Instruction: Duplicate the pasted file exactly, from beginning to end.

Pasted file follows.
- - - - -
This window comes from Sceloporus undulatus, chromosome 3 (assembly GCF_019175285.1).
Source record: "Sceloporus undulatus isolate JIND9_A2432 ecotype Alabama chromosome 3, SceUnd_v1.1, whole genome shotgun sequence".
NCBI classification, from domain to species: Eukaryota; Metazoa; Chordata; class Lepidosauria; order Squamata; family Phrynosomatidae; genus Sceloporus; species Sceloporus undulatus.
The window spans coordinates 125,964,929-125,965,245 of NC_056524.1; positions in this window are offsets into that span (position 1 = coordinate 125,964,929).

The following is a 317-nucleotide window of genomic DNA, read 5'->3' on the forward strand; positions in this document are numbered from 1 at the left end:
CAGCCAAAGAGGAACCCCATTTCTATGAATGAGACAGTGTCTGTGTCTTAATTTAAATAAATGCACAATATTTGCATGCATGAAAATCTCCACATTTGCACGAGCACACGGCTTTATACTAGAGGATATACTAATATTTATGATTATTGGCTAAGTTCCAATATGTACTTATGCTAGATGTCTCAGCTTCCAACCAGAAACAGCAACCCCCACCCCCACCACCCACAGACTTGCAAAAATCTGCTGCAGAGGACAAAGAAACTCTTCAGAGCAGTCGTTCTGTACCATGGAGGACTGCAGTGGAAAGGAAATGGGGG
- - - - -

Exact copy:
This window comes from Sceloporus undulatus, chromosome 3 (assembly GCF_019175285.1).
Source record: "Sceloporus undulatus isolate JIND9_A2432 ecotype Alabama chromosome 3, SceUnd_v1.1, whole genome shotgun sequence".
NCBI classification, from domain to species: Eukaryota; Metazoa; Chordata; class Lepidosauria; order Squamata; family Phrynosomatidae; genus Sceloporus; species Sceloporus undulatus.
The window spans coordinates 125,964,929-125,965,245 of NC_056524.1; positions in this window are offsets into that span (position 1 = coordinate 125,964,929).

The following is a 317-nucleotide window of genomic DNA, read 5'->3' on the forward strand; positions in this document are numbered from 1 at the left end:
CAGCCAAAGAGGAACCCCATTTCTATGAATGAGACAGTGTCTGTGTCTTAATTTAAATAAATGCACAATATTTGCATGCATGAAAATCTCCACATTTGCACGAGCACACGGCTTTATACTAGAGGATATACTAATATTTATGATTATTGGCTAAGTTCCAATATGTACTTATGCTAGATGTCTCAGCTTCCAACCAGAAACAGCAACCCCCACCCCCACCACCCACAGACTTGCAAAAATCTGCTGCAGAGGACAAAGAAACTCTTCAGAGCAGTCGTTCTGTACCATGGAGGACTGCAGTGGAAAGGAAATGGGGG